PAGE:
In woven textiles, the first step is preparing fiber, which can come from plants, such as cotton or maguey, or animals, such as wool from sheep. The loose fibers are spun into threads by hand, with spindles, a long stick-like device for holding the thread, and whorls, a weight held on the spindle to increase its motion.
In the pre-Columbian era, Mayan women exclusively wove with backstrap looms, that use sticks and straps worn around one’s waist to create tension. After European contact,treadle looms were introduced, although backstrap looms continue to be popular. Bone picks were used before contact and were unique in that they had different designs for most families and were usually passed on from generation to generation with the elite having the most expensive and beautiful.
Each one of our producer partners share the passion that they inherited from their ancestors, that is the “Mayan Culture and Traditions”.
Meet our “Alpaca Knitters” partners from Peru.
Changing women’s lives one garment at a time.
Our products keep hundreds of knitters representing over 20 knitting co-operatives and 40 family based knitting groups busy throughout the year. All of our clothing is made by skilled artisans with whom we maintain in very close contact. They are truly expert knitters. They take pride in their work and seem to genuinely enjoy what they do for a living. The most rewarding aspect of operating a Fair Trade company is seeing firsthand the impact on the lives of these artisans and their families who supply us with our unique products. The areas where they live are very economically depressed. They express their gratitude for the opportunity to sell their products overseas, and genuinely enjoy designing and developing new products in the hope of having more and more orders every year. In fact, this is a common thread to just about every in depth, work related conversation with them. It doesn’t matter how many thousands of items they were just allocated, they always ask “please give us more orders.”
Feeling appreciated and being able to be providers for their families is of utmost importance to these exceptional women. Just as we at Andes Gifts would like to thank you for your continued support, they would also like to say “gracias por darnos trabajo y esperanza,”which translated means “thank you for giving us work and hope”. Purchasing Fair Trade products is a great way to change lives around the world.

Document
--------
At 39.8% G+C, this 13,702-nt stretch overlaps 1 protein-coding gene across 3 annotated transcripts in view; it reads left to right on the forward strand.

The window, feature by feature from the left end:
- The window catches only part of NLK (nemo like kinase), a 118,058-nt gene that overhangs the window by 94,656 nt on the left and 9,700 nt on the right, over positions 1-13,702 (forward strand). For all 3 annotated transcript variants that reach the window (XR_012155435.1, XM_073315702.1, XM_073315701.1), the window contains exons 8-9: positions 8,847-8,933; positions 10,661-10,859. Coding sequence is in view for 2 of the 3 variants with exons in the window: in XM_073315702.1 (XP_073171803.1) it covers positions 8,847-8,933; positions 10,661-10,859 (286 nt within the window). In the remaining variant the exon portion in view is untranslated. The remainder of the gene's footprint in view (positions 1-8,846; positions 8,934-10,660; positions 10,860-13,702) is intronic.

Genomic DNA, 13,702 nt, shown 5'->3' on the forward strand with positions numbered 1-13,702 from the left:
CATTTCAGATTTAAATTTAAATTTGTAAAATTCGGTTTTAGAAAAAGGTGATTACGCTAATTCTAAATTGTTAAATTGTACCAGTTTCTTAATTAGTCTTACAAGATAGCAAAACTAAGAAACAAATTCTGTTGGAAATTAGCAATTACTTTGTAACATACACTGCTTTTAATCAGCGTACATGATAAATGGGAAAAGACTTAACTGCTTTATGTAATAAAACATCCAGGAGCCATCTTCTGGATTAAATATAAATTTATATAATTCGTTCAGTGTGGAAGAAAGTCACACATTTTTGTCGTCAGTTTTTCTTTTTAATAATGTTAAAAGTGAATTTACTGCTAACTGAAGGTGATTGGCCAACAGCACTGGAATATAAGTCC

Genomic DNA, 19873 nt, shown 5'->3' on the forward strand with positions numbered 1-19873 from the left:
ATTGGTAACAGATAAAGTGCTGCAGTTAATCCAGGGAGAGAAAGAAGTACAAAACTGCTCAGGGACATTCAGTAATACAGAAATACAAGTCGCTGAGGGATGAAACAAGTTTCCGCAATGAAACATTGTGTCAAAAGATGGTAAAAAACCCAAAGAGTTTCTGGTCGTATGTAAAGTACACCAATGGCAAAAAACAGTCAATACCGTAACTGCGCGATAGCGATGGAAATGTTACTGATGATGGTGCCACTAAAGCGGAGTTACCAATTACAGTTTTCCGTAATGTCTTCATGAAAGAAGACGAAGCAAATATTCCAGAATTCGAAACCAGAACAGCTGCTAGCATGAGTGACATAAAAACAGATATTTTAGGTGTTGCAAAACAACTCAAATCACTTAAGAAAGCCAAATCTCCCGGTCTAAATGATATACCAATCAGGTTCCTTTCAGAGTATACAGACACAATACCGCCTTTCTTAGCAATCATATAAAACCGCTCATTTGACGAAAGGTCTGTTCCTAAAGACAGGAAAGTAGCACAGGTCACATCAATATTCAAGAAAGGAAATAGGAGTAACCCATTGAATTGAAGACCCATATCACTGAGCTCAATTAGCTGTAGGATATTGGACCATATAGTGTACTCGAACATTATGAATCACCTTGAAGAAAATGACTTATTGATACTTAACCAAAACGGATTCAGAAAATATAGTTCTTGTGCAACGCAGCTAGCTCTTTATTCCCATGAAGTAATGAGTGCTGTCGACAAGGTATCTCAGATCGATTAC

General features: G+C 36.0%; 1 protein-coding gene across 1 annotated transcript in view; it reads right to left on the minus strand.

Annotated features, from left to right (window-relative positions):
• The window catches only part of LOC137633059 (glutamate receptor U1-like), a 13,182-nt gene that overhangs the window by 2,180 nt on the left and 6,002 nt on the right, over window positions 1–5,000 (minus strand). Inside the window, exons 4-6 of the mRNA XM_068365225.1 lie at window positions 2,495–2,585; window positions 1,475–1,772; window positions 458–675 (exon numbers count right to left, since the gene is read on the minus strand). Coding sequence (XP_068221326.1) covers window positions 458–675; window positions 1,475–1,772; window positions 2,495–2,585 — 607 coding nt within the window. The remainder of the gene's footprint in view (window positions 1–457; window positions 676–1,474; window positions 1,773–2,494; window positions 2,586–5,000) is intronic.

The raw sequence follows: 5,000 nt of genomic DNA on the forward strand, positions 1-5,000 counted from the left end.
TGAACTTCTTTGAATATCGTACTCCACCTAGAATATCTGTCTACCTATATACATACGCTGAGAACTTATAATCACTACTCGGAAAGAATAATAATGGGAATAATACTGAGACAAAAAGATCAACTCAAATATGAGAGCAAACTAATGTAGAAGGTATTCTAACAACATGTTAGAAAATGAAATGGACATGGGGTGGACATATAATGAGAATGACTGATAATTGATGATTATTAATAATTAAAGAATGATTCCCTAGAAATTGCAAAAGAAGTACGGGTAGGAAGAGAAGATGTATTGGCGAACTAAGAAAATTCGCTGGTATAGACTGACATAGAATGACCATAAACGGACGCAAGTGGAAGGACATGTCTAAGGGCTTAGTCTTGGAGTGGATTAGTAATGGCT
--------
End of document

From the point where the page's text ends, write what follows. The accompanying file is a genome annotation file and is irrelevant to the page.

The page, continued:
Our alternative production model respects and reinforces local traditions and the family structure. Almost all of our knitters work either in their own homes or together with other knitters in workshops, in their communities, where they swap stories, share ideas, and have access to tools and materials. They work at their own pace, in clean, spacious, and safe environments.
The knitters believe that there are many other advantages to this model. A vast majority of them have children whom they are able to stay in proximity to and to care for. As has been the case with many factory workers, they are not forced to either relocate to a larger city or lose their source of income. They spend very little money on work related transport. They work only the amount that they desire or are able to and don’t have the constant pressure of factory style production deadlines. Also, this flexibility allows them to stay close to and participate in their local traditions and customs. One such rural tradition in both Peru and Bolivia is the potato harvest or “chacra”.
Your purchase keep producers busy year round.